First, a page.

Demetrios Matheou

On screen, on stage, out and about

Demetrios Matheou

May 4th, 2020


Vibrant tale of anarchic mum seeking redemption 

  • May 4, 2020
  • walterburns
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  • Films, Reviews

The great Chilean director Pablo Larraín specialises in dark psychological reflections on the past, notably his trilogy of Chilean dictatorship dramas – Tony Manero, Post Mortem and No – and his English-language debut about the personal aftermath of the JFK assassination, Jackie.

So Ema is a departure, a contemporary story, focused primarily on young people and with a familiar topic: parenthood. It’s looser, sexier, more playful than his other films. What remains, though, is the narrative invention, Larraín’s penchant for the diabolical twist, and the sheer élan of his filmmaking.

The setting is the seaport city of Valparaíso. Here twenty-something dancer Ema (Mariana Di Girolamo) and her older, choreographer husband Gastón (Gael García Bernal) are at a crisis of their own making. Their 10-year-old adopted son Polo has just committed an act of arson with terrible consequences. Rather than stand by him, this narcissistic, high-maintenance couple have handed him back to the authorities.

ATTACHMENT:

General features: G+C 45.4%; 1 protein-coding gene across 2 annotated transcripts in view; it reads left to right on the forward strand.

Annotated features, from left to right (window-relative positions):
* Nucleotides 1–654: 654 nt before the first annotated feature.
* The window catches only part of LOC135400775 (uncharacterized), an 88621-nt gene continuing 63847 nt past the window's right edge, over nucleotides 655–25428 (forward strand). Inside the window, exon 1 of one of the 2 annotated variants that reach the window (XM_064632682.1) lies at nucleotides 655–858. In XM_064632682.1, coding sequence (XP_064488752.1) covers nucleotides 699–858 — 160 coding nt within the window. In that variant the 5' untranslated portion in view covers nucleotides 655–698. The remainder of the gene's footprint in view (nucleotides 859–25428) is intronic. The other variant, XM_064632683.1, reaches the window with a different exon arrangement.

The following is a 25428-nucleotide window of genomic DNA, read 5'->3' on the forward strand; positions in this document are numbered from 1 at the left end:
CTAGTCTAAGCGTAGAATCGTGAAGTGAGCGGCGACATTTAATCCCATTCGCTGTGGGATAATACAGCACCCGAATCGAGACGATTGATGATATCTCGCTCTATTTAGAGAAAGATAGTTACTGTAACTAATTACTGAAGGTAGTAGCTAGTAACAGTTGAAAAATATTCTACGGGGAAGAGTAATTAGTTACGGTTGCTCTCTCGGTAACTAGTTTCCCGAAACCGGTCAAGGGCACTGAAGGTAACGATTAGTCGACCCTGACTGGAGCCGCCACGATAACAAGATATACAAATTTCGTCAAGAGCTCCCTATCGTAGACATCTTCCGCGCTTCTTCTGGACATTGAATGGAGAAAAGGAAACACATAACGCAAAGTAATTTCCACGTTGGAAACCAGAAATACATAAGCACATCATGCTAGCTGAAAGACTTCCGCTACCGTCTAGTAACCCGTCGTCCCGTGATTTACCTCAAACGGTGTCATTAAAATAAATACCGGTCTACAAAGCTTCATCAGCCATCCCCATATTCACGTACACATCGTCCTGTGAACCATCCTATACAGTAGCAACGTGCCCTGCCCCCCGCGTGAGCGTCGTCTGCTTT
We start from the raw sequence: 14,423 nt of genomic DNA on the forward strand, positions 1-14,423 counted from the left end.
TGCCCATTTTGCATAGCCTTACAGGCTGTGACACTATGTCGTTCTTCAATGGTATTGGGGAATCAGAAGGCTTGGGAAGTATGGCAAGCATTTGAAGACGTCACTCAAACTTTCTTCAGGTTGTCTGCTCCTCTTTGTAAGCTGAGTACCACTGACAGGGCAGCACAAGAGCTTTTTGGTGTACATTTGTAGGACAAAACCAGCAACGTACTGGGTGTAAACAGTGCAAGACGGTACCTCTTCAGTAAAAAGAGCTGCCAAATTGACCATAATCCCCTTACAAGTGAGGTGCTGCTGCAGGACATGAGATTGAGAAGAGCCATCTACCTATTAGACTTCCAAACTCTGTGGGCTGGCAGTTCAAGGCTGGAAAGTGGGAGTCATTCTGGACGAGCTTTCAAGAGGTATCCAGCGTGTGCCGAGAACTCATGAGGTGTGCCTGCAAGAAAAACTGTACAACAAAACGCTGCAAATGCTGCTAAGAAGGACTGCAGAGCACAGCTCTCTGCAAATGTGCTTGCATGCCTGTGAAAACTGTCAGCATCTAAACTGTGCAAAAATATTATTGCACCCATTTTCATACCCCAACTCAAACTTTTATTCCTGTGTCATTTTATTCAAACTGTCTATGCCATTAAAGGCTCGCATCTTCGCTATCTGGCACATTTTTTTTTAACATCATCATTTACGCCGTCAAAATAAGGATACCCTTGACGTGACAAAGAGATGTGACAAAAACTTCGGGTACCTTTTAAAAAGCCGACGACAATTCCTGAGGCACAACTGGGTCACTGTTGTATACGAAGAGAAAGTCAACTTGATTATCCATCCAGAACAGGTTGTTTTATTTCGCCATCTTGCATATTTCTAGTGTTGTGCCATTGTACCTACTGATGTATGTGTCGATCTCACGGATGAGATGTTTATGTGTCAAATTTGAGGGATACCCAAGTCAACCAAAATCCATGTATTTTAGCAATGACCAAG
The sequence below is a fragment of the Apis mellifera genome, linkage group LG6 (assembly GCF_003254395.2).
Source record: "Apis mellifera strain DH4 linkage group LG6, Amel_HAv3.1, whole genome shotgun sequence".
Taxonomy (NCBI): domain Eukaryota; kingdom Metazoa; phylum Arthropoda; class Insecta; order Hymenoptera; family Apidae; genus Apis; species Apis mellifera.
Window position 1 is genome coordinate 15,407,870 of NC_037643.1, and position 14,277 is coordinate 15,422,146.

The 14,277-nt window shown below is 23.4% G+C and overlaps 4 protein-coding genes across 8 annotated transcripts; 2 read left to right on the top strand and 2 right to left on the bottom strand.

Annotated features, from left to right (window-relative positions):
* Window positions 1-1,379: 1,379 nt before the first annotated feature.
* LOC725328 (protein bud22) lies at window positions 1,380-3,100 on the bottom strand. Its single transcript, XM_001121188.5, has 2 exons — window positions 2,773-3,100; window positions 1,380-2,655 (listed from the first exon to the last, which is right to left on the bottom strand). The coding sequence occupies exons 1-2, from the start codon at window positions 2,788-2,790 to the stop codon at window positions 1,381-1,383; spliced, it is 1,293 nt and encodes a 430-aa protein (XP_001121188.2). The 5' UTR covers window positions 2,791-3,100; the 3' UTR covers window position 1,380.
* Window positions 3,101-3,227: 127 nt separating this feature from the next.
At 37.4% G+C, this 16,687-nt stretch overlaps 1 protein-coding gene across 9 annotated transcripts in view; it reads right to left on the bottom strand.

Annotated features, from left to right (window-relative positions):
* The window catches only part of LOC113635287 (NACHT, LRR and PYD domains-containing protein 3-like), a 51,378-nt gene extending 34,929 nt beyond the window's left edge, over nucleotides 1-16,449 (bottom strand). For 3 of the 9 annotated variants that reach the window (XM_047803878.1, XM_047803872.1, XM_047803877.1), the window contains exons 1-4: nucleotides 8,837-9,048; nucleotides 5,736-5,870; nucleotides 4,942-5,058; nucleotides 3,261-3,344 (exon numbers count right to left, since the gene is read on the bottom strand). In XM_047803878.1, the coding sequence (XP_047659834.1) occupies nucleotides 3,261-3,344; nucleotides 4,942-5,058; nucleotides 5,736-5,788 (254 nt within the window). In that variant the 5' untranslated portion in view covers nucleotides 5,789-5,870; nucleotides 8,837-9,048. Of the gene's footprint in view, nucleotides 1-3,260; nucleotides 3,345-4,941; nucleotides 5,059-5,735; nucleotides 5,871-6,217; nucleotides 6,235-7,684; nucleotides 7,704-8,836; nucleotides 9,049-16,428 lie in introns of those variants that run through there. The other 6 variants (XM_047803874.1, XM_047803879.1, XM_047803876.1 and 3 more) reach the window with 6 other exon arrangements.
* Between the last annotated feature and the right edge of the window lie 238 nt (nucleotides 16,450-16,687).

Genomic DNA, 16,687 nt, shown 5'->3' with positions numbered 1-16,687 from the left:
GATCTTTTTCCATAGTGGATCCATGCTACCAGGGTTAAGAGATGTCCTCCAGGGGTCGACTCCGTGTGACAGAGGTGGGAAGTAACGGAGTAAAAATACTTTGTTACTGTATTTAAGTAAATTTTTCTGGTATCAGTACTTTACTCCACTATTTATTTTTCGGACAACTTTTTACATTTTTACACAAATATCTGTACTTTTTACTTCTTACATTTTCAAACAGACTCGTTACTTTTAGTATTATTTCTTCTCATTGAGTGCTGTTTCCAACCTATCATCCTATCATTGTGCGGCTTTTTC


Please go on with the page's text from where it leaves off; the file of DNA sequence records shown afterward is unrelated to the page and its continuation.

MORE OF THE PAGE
Their life now is a toxic mixture of blame and pain. “You taught him to burn things” he chides, while she mocks his infertility. But while Gastón is intent on moving on, Ema decides to win her son back.

The context for Ema’s life and redemption is the world of dance, from Gastón’s artfully choreographed shows, to her new, preferred mode of expression – on the streets, to the urgent, rhythmic beats of reggaeton. When she’s not dancing, or teaching dance, she’s hatching a cunning plan that involves a divorce lawyer, a fireman, a lot of sex and the continuing dance of marital discord.

Fuelled by a pulsating soundtrack and finding visual stimulus in this beautiful city that straddles the sea and hills, Larraín’s direction conjures electrifying dance sequences and one mouth-watering, colour-saturated image after another, not least those  involving Ema’s exploits with a flame thrower.

His story, daring in its choice of amoral protagonists, is held together by the charismatic presence of the slightly built, peroxide Di Girolamo. Commendably, the actress doesn’t try to win easy sympathy for her anarchic heroine, earning it inch by inch as her character rebuilds her life. Bernal unselfishly sits on the side-lines, as a weak man who needs someone else to steer him towards the right path.

This review first appeared in The Arts Desk